Select Committee on Transport Written Evidence

Memorandum from Professor Alan McKinnon (FT 35)

Is the Department's investment in logistics programmes—including the Sustainable Distribution Fund—good value for money and meeting the objectives?

  The Department for Transport should be commended for its pioneering work in the field of sustainable logistics. Its Freight Best Practice (FBP) programme is particularly innovative and few other countries have initiatives of comparable breadth and scale. Judging its cost-effectiveness is difficult, however. The estimates that have been made of the economic and environmental benefits accruing from driver training and company-specific advice, especially in the area of fuel efficiency, seem reasonably robust. The impact of FBP literature and benchmarking schemes is much harder to quantify as assumptions have to be made about the related level of behavioural change over different time-scales.

  Truck simulators have been used, on an experimental basis, to train drivers in safe and fuel efficient driving techniques in both England and Scotland. Given the high cost of acquiring and maintaining these simulators, this form of training appears to offer a poor return by comparison with on-the-road driver training schemes, such as SAFED.

  This question also raises wider issues about the availability and quality of statistics on the cost and environmental impact of logistics operations. It is now over 10 years since the last general survey was conducted of companies' logistics costs in the UK, comprising estimates of expenditure on warehousing, inventory and goods handling as well as freight transport. Lorry operating cost tables published by the major trade associations and in the trade press provide an indication of transport expenditure, but this gives only a partial view by transport mode and logistical activity. In managing their logistics companies trade-off transport costs against inventory and warehousing costs as, for example, in the application of the just-in-time principle. The cost effectiveness of the government's sustainable logistics programme might be more accurately measured if up-to-date survey data were available on the level and composition of companies' logistics expenditure.

  A recent project undertaken for the Commission for Integrated Transport has revealed significant discrepancies in official estimates of CO2 emissions from road and rail freight operations in the UK.[49] This reflects differences in the methodologies used and underlying assumptions. Given the importance now attached to carbon mitigation, particularly in the government's sustainable distribution strategy, it is important that a single agreed set of emission factors be compiled which accurately measure the carbon footprints of different types of freight transport operation.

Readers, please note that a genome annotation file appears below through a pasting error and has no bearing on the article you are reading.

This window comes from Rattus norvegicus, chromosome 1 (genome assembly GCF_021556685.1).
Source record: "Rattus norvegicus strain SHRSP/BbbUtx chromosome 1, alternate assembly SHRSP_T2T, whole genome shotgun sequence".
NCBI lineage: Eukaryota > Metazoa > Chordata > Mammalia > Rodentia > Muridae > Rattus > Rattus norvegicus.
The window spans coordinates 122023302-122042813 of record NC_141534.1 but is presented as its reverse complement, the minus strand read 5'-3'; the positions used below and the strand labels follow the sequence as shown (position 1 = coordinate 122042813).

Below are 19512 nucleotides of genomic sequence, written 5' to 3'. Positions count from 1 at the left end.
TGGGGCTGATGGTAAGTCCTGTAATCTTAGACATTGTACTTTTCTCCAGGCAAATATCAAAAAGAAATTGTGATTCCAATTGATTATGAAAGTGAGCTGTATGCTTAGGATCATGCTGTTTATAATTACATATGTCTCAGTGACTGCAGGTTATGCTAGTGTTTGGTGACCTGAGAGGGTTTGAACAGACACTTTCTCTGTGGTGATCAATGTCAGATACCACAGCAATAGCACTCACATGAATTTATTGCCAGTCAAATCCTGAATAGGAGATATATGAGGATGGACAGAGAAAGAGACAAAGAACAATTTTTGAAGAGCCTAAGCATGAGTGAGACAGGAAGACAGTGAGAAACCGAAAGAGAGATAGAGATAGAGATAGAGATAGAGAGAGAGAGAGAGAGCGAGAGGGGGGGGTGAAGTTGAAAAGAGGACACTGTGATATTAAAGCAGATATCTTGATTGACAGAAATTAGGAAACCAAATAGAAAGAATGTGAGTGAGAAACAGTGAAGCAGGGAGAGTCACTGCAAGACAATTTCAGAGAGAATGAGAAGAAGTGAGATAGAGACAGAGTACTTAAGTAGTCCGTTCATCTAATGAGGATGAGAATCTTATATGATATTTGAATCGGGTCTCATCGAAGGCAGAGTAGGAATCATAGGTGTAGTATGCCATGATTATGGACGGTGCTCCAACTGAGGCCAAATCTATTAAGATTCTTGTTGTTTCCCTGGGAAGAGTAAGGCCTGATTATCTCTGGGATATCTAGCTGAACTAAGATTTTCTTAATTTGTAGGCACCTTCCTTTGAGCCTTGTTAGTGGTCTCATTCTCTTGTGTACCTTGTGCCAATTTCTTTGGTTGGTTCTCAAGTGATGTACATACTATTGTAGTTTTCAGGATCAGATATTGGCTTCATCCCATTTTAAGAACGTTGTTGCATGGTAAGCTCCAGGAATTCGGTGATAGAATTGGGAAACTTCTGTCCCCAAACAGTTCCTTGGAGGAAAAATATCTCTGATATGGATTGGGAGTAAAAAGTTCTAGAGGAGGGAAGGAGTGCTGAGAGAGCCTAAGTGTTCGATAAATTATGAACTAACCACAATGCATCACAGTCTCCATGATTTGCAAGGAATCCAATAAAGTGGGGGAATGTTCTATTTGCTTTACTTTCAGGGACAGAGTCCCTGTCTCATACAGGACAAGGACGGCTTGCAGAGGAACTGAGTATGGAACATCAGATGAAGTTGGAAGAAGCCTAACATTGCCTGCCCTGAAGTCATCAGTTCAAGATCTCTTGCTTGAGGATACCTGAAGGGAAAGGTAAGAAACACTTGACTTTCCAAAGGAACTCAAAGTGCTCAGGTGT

How successfully has the Government influenced European negotiations regarding freight operations? How could the Government help to ensure a level playing field between the UK and overseas freight companies?

  British road freight operators continue to pay much more for their fuel than their counterparts on the European mainland, entirely as a result of the higher fuel duty imposed in the UK. In an attached paper,[50] I discuss the extent to which this fuel price differential has distorted the market for road haulage services in the UK. If this anomaly is to be corrected at an EU level, it would be preferable in environmental terms for the rate of fuel duty in other member states to be levelled up to the UK rate. Research by the European Environment Agency and by our research centre at Heriot-Watt University indicates that the taxes imposed on road haulage operations come much closer to internalising total environmental costs in the UK than in other EU countries. Attempts by the European Commission to harmonise diesel fuel duty across the EU have been relatively ineffective. Even if its plans to raise the minimum level of duty on diesel fuel over the next seven years were fully implemented, it would still only represent just over half the current duty rate in the UK.

  In earlier written and oral evidence to the Transport Committee, I outlined a system of road user charging for lorries which could be used to "level the playing field" between UK and foreign-registered hauliers, in addition to meeting other transport policy objectives. This would be much simpler and cheaper than the LRUC scheme which the government decided to abandon in July 2005 and, unlike some of the time-based vignette systems that have been considered over the past two years, would have the advantage of relating the charge to the distances that lorries travel.

October 2007

49   McKinnon, A C. "CO2 Emissions from Freight Transport in the UK" Commission for Integrated Transport ( Back

50   McKinnon, A C. "Increasing Fuel Prices and Market Distortion in a Domestic Road Haulage Market: the Case of the UK" European Transport, issue no. 35, April 2007 ( Back

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